Commerce, the first restaurant from chef-owner Harold Moore and his partner Tony Zazula—formerly of Montrachet—follows the same elite playbook as Graydon Carter’s Waverly Inn, transforming the place into a homey canteen for the Marc Jacobs–wearing set.
While prices, extravagant but not unusual by the new neighborhood standards, are hardly a throwback ($19 foie gras terrine, $27 cod with black truffles), the dining room certainly is, with rich leather banquettes and a Diego Rivera–style mural.
Our genial waitress, who seemed inured to the conversational roar (Commerce feels more cramped than Grange Hall, and boasts abysmal acoustics), cheerily projected suggestions from the ambitious menu, with its eclectic mix of Italian, French, Asian and classic American flavors.
The food, though pricey, generally left us happy. Moore’s oyster starter, essentially luxury chowder with diced potatoes and leeks in a frothy champagne-cream broth, was wonderful despite the presence of salmon roe (when I read “caviar” on the menu, I wrongly assumed it would be black). A lobster Newburg entrée, featuring beautifully poached tail and claw meat atop a chive- and tarragon-laced bisque, hearkened back to the locale’s speakeasy days. I couldn’t resist sopping up the liquid in both bowls—more soups than sauces—with house-baked brioche from the formidable bread basket.
Even Moore’s simpler dishes exhibit a penchant—mostly successful—for gilding the lily. A starter of handmade tortelloni struck a perfect sweet-sour balance with a spiced sweet-potato filling and a topping of toasted hazelnuts, brown butter and pomegranate seeds. Roasted chicken, from the section of the menu devoted to sharable entrées, promised to be much more extravagant, with foie gras bread stuffing. The dish requires considerable patience—our server informed us it can take up to an hour to cook. Sadly, it’s not worth the wait. With Michelin-star fanfare, the whole bird was presented in a copper pan before being whisked back to the kitchen for plating. The chicken, while perfectly tender, wasn’t nearly as decadent as promised, with the melted foie gras inside and truffle butter under the skin—neither ingredient leaving more than a whisper of an impression.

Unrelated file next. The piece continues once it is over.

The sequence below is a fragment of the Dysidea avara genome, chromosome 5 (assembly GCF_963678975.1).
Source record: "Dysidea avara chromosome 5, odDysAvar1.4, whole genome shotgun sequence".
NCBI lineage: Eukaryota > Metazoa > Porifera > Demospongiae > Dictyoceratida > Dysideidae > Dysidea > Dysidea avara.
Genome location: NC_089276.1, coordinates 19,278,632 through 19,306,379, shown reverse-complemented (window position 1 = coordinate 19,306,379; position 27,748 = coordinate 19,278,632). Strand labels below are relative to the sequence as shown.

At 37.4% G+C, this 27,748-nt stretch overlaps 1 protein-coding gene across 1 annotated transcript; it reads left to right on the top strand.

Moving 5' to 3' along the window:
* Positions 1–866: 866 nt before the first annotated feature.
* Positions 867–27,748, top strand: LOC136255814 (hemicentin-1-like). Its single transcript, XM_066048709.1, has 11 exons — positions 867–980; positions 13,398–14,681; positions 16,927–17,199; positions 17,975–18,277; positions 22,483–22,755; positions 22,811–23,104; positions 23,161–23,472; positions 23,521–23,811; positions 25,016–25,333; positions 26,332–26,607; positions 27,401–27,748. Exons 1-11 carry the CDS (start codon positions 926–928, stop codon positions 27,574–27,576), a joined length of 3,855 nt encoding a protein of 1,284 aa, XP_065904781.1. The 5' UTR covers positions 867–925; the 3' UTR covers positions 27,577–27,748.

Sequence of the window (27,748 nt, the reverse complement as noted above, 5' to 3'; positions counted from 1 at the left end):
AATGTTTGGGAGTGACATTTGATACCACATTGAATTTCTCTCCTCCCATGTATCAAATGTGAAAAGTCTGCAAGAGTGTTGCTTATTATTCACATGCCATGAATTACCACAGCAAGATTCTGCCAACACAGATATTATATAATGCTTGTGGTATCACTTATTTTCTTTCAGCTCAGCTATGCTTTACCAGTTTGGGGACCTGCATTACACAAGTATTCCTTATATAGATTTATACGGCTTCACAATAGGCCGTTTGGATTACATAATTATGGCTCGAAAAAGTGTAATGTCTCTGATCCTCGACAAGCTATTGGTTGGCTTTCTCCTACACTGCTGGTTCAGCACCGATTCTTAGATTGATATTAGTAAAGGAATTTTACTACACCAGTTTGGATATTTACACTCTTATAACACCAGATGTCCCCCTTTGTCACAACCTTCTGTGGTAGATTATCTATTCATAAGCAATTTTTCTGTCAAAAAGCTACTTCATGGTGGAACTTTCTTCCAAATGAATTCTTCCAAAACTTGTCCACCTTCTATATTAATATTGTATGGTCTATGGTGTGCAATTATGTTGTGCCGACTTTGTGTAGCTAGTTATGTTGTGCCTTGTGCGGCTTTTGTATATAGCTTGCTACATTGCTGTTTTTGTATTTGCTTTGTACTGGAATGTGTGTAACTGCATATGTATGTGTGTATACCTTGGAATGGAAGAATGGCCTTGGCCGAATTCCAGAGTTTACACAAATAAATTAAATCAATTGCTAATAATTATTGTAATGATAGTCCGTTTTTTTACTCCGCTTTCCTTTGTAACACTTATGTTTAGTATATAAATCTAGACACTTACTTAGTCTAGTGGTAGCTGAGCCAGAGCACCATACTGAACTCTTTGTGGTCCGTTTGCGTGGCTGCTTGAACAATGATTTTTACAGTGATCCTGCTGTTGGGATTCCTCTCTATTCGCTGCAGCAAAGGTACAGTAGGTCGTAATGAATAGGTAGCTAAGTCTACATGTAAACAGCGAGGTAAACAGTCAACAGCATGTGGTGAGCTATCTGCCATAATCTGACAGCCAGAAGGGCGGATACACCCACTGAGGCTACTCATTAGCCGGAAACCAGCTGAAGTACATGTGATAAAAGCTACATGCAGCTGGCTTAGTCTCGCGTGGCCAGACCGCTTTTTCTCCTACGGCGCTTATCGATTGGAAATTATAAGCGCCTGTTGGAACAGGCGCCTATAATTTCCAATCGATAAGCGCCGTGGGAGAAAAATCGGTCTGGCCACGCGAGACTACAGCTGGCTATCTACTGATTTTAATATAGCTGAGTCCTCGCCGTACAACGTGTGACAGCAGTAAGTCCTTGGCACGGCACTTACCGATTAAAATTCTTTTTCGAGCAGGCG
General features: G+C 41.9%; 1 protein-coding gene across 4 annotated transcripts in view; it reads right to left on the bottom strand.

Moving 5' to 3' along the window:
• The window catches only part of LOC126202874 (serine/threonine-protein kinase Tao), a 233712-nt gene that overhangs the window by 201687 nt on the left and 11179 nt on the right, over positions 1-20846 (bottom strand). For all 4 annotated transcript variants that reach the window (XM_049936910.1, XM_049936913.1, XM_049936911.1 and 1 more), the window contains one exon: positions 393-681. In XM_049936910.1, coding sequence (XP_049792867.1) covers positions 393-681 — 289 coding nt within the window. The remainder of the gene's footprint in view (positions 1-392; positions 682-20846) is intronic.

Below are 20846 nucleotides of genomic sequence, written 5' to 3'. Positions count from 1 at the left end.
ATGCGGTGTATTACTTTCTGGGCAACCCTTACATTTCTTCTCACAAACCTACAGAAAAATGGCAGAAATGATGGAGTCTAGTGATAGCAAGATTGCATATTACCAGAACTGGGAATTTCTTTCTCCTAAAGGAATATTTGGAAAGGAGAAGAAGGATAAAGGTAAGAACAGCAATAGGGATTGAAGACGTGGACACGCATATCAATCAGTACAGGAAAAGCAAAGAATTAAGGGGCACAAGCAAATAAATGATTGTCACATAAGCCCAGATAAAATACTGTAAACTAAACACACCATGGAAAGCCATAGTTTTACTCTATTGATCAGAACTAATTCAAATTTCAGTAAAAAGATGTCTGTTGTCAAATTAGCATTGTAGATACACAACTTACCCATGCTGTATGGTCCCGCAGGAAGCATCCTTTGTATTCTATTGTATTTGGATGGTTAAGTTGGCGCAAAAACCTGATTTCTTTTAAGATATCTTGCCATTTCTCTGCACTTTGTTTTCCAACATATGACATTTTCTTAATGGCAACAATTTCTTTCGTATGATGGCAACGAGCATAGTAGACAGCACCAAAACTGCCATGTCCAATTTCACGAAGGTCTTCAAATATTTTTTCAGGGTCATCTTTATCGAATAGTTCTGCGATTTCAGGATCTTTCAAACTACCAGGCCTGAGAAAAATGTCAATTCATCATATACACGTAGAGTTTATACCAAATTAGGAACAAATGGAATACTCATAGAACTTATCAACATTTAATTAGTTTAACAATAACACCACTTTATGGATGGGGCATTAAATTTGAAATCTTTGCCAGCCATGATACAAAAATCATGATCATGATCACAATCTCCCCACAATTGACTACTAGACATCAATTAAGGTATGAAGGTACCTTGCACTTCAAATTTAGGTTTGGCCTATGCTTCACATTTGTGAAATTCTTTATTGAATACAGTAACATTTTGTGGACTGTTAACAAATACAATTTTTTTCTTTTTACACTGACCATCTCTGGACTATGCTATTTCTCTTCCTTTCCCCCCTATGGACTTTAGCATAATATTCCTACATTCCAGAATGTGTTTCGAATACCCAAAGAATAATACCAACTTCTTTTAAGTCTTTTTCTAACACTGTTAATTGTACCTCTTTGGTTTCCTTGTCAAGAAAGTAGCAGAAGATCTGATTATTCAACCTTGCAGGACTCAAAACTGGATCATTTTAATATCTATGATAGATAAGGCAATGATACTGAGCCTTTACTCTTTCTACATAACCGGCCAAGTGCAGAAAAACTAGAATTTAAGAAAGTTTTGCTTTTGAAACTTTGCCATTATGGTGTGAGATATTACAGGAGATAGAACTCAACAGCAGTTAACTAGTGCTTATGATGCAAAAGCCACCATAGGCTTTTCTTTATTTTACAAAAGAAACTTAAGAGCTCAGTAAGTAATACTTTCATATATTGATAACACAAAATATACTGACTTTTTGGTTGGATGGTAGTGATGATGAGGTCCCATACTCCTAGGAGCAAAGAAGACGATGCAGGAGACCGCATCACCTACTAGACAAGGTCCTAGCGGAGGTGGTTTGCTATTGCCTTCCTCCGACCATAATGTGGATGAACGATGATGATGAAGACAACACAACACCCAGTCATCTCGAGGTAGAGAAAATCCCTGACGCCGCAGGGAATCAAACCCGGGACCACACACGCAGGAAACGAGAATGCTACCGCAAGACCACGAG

Pastry chef Josue Ramos’s gorgeous desserts, meanwhile, exhibit a level of grown-up polish that transcends the noise level and casual setting. Ramos takes risks that deliver rewards, subtly combining savory and sweet in a luscious peanut-butter mousse with celery sorbet and shaved celery salad. He offsets the rich creaminess in al dente coconut rice pudding with a tart spritz of lime and a refreshing scoop of mango sorbet. Neither, of course, is the sort of dessert you’d expect to find in a neighborhood spot. Which, at its core, is the only real problem with Commerce. The service, decor and rowdy bar scene tell one side of the story. The sophisticated, pricey, often delicious food tells another.